PC sales have had a bad year, but sales of peripherals — the removable memory, CD drives, LCD monitors and other new toys computer users increasingly can’t live without — have had a robust year, NPD Intelect found.
The dollar volume of computer product sales through domestic retail outlets grew 3.4 percent to nearly $12.3 billion during the first six months of 2001, led by removable memory and LCD monitors, the top two revenue generating product categories, which grew more than 210 percent and 149 percent, respectively, from the first half of 200 to the first of 2001. Blank CD media grew more than 65 percent and PDA revenue expanded more than 57 percent. Recordable CD drives also increased more than 30 percent from the same period in 2001.
“The depth of the PC decline, which had revenue losses of more than 20 percent year-over-year, overshadows some exciting growth categories in the computer products business,” said Stephen Baker, NPD Intelect’s director of hardware research. “In fact, without the components of the desktop PC bundle (PCs, CRT [Cathode Ray Tube] monitors and ink printers), overall revenue would have been up 20 percent.”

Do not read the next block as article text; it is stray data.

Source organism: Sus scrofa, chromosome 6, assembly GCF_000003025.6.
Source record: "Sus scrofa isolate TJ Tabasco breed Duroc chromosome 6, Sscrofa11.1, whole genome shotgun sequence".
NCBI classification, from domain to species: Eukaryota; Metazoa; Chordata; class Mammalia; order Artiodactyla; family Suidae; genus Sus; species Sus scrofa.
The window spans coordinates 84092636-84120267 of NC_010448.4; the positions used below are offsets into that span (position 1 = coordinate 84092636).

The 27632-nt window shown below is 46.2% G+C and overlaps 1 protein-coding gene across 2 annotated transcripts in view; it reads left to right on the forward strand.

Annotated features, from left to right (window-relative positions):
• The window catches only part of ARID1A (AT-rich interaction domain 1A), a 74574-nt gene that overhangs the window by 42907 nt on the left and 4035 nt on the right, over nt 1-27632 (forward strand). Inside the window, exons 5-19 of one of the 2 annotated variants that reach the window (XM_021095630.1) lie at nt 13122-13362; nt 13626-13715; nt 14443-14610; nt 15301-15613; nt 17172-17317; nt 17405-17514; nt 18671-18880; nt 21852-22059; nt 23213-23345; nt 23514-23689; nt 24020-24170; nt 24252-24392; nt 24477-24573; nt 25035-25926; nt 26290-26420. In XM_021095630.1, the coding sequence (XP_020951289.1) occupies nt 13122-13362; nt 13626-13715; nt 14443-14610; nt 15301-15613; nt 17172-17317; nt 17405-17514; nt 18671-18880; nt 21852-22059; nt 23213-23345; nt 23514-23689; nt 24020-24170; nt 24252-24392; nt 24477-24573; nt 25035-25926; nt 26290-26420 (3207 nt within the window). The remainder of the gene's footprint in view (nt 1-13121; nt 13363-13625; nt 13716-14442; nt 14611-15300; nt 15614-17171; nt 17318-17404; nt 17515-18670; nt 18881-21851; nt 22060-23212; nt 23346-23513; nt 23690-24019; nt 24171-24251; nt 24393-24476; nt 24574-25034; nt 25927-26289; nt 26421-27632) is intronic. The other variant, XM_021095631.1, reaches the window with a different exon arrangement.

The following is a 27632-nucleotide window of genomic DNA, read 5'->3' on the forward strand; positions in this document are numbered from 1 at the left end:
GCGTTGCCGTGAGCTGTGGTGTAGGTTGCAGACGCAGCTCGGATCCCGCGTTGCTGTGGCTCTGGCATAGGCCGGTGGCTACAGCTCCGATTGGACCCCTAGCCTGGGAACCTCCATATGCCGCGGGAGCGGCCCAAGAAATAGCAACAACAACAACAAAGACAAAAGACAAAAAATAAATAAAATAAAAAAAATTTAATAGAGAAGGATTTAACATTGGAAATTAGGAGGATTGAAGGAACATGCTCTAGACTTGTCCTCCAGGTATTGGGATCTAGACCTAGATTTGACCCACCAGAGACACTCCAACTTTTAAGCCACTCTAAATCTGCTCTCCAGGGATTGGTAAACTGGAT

Although peripherals performed well, it was the “core” computer product categories that failed to thrive during the first half of 2001. Revenue share for the four main categories: printers, scanners, CRT monitors and desktop PCs fell from 45.5 percent in 2000 to only 35.5 percent of sales through the first half of 2001.
“These four key categories have approached the sales slowdown in markedly contrasted styles,” Baker said. “While printer and scanner manufacturers have been aggressively reducing prices, desktop PC and CRT monitor vendors have chosen to hold the line on prices. Both of these strategies have proven unsuccessful in generating revenue. While sales have not yet rebounded, manufacturers are looking toward the launch of Windows XP and the coming of the holiday season to boost demand.”
According to preliminary data from Gartner’s Dataquest unit, worldwide PC shipments in the second quarter of 2001 totaled 30.4 million units, a decline of 1.9 percent from the second quarter of 2000. That makes the second quarter of 2001 the first time the worldwide PC market has had a negative growth rate since 1986.
In the United States, the second quarter of 2001 marks the second consecutive quarter of negative growth. The United States saw its PC market decline 6.1 percent in the quarter, Dataquest found. Price pressures intensified in the United States during the quarter as some competitors followed Dell with substantial price reductions. Gateway declared it would beat the lowest price from competitors on comparable PC configurations, while Hewlett-Packard and Compaq lowered prices for their business desktop models.
|Computer Product Sales
First half of 2001 vs. First half of 2000
|Blank CD Media||1.7%||2.7%||65.4%|
|Recordable CD Drives||2.2%||2.8%||30.4%|
|Source: NPD Intelect|
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